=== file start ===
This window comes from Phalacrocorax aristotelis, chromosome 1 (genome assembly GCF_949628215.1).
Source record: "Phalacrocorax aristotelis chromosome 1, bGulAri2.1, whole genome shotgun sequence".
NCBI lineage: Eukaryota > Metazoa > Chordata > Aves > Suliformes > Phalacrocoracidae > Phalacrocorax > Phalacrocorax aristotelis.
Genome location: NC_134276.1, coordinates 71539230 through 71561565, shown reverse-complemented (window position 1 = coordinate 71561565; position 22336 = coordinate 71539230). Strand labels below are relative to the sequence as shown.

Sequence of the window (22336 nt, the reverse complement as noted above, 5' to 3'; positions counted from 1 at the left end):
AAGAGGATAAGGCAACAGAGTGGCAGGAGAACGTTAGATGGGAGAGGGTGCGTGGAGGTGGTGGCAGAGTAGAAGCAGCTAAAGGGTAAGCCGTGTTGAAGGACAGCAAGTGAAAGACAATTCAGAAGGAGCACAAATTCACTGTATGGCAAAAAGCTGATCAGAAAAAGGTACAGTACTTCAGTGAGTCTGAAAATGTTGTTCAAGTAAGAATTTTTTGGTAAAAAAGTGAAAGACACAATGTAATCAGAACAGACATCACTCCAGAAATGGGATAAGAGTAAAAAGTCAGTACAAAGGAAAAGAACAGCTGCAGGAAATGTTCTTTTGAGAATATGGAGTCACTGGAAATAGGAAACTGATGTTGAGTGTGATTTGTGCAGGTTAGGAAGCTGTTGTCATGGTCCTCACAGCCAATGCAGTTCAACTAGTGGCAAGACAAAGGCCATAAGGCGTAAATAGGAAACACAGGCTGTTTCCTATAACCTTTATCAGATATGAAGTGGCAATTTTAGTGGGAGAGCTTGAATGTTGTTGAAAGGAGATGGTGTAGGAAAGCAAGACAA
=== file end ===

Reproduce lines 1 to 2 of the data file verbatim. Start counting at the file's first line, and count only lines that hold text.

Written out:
This window comes from Phalacrocorax aristotelis, chromosome 1 (genome assembly GCF_949628215.1).
Source record: "Phalacrocorax aristotelis chromosome 1, bGulAri2.1, whole genome shotgun sequence".